“…I realized that I myself might discover something new about the nature of the world, have some new ideas that contributed to better understanding of the universe. For seventy years the motive to obtain greater understanding has dominated my life.”
-Linus Pauling. “The Nature of Life, Including My Life. Chapter 1 – How I developed an Interest in the Question of the Nature of Life.” May 5, 1992.
On May 28, 1948, Linus Pauling gave the 21st Sir Jesse Boot Foundation Lecture at the University of Nottingham. His talk, “Molecular Architecture and the Processes of Life,” presented many interesting examples of the important roles that certain molecules play in the human body. In so doing, Pauling discussed topics such as respiration, genetics and the immune system, and in typical Pauling fashion, displayed a knack for providing simple yet fascinating explanations of complicated subject matter. Although the entirety of his speech is interesting, Pauling’s comments concerning the gene were clearly well ahead of his time, and that is the focus of today’s post.
By 1948 it had already been suggested, through experimentation by Oswald Avery, that DNA was the genetic material. However most major scientists, including Pauling, still thought it more likely that proteins, being more complex and versatile substances than DNA, would carry the building blocks of heredity. As a result, DNA didn’t gain much importance until James Watson and Francis Crick discovered its structure in 1953. But scientists concerned themselves with trying to understand the gene long before they were aware of its place in the DNA molecule.
Included among these interested researchers was Pauling, who in his Boot Lecture predicted both the basic manner in which genes act as templates for proteins as well as the means by which gene replication might occur.
I believe that the same process of molding of plastic materials into a configuration complementary to that of another molecule, which serves as a template, is responsible for biological specificity. I believe that genes serve as the templates on which are molded the enzymes that are responsible for the chemical characters of the organisms, and that they also serve as templates for the production of replicas of themselves.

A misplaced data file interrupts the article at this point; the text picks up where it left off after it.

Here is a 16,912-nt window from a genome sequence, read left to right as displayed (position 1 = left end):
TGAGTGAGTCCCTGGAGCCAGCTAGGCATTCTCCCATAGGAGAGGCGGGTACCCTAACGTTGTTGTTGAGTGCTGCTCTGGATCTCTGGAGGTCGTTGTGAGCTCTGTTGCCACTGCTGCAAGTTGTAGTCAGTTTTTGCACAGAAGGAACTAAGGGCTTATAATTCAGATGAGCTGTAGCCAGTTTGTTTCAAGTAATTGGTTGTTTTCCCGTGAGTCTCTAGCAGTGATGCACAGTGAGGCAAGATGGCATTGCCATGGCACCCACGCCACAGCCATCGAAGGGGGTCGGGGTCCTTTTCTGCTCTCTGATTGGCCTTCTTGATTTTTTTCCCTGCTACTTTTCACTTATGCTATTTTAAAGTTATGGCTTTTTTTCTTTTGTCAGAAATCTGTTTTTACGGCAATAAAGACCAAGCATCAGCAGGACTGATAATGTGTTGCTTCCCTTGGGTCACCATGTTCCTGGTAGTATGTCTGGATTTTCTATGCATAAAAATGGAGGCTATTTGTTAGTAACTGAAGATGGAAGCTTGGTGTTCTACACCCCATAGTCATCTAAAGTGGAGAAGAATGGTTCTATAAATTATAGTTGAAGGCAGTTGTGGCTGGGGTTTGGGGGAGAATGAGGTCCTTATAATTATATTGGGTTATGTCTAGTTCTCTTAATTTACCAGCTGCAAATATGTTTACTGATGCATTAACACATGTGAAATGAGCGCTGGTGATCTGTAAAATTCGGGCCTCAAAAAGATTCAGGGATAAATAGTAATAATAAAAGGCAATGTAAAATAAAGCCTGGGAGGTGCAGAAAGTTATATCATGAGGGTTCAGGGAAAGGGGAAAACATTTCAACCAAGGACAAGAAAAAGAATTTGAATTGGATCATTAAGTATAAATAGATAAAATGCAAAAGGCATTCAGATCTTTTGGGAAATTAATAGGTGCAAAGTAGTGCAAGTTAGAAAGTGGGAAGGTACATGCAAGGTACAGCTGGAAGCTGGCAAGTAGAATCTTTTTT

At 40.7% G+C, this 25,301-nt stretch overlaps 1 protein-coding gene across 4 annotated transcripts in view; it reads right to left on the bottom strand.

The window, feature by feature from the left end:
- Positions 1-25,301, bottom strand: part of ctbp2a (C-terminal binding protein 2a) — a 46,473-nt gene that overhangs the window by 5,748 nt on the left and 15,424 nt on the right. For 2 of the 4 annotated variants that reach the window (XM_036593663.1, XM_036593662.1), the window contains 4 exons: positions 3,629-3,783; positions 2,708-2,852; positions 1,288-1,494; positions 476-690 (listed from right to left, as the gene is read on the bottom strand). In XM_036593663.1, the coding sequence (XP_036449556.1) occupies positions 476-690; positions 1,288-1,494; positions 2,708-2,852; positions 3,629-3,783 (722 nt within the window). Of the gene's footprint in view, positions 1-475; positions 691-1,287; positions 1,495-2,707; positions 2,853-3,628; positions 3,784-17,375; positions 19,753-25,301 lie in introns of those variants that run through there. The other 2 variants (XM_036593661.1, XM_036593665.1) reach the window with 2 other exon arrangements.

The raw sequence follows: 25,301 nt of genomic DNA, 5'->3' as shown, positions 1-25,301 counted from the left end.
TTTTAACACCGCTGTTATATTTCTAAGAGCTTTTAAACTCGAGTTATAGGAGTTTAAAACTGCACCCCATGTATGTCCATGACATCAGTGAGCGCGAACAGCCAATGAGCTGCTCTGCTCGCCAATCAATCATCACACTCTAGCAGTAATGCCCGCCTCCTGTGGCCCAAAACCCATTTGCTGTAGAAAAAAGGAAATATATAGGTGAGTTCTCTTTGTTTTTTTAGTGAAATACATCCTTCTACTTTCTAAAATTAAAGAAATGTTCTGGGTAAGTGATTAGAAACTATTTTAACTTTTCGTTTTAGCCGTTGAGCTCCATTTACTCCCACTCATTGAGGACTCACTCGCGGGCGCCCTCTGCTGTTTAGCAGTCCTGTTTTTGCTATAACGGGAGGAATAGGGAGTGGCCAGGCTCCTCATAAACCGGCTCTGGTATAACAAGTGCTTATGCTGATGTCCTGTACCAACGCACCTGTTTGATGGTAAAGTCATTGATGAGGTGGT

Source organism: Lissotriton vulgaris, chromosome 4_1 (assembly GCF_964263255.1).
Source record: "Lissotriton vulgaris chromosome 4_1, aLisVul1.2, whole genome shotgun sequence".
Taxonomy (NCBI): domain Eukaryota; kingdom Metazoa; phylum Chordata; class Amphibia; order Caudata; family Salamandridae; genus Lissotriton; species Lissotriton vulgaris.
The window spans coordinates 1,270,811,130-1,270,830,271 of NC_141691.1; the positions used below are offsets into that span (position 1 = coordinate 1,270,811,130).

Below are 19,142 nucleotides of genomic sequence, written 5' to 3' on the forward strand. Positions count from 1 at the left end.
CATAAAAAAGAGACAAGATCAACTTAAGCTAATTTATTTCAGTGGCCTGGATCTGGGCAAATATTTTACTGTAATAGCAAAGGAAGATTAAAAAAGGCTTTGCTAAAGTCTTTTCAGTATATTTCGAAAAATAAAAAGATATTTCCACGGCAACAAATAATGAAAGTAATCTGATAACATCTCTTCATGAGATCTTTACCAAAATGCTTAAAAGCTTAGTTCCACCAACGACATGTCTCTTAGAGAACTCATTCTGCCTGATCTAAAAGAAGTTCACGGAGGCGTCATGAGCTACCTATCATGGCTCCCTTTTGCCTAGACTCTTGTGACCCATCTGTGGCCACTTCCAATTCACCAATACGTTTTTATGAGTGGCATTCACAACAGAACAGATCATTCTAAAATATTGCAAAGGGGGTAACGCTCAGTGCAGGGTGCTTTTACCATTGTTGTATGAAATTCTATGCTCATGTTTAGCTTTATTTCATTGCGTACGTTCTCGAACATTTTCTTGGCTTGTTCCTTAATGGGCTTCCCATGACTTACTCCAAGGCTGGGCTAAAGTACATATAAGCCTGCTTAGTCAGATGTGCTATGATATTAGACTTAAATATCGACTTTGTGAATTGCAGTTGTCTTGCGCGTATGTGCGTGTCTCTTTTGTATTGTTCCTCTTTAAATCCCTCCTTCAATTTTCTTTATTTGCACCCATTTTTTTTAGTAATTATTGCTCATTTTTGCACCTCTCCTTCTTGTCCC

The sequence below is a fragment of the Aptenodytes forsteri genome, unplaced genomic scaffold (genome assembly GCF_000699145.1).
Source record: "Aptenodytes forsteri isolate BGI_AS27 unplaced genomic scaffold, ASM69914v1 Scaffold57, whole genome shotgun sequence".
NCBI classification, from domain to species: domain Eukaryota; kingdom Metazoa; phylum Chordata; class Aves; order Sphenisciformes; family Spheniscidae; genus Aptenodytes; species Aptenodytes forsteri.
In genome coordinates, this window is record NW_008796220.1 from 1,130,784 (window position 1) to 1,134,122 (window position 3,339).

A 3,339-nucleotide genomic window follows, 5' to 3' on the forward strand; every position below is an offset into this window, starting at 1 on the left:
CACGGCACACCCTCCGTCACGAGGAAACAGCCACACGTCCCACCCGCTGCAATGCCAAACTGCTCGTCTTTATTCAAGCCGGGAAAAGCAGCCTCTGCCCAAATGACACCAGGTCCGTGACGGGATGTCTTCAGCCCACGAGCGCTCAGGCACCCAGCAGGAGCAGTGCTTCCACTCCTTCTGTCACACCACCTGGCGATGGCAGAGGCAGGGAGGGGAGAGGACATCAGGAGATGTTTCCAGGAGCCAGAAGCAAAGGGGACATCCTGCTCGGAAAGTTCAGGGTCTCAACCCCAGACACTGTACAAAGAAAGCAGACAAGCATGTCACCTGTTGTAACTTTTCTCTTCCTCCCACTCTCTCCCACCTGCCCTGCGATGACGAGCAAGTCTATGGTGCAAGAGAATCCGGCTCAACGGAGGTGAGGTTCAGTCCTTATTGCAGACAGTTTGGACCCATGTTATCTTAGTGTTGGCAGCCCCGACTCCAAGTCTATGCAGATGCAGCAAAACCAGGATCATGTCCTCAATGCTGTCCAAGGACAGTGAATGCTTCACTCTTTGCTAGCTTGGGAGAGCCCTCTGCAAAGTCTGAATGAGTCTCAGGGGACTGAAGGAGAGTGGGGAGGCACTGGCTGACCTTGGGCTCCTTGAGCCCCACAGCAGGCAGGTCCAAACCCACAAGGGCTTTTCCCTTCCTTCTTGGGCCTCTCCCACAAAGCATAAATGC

As it turned out, Pauling’s simple statement had outlined the basics of the now familiar mechanism for the transcription of a protein from an RNA molecule. At the time of his talk, he may not have known the specific elements of the procedure, but the bulk of his prediction was more or less spot-on.
So an impressive start, but Pauling wasn’t done there. Continuing, he commented on how he imagined the gene might replicate itself.
The detailed mechanism by means of which a gene or a virus molecule produces replicas of itself is not yet known. In general the use of a gene or virus as a template would lead to the formation of a molecule not with identical structure but with complementary structure. It might happen, of course, that a molecule could be at the same time identical with and complementary to the template on which it is molded. However, this case seems to me to be too unlikely to be valid in general, except in the following way. If the structure that serves as a template (the gene or virus molecule) consists of, say, two parts, which are themselves complementary in structure, then each of these parts can serve as the mold for the production of a replica of the other part, and a complex of two complementary parts thus can serve as the mold for the production of duplicates of itself.
Again, Pauling hit the nail right on the head. We are now aware that DNA replication occurs precisely in this manner, and the fact that he was able to logically deduce the essentials of the mechanism without knowing the site or the structure of the gene is rather remarkable.
To read Pauling’s entire speech, click this link. For more information on Linus Pauling ranging from his attempts at elucidating the structure of DNA to his prolific peace work, please visit the Linus Pauling Online portal.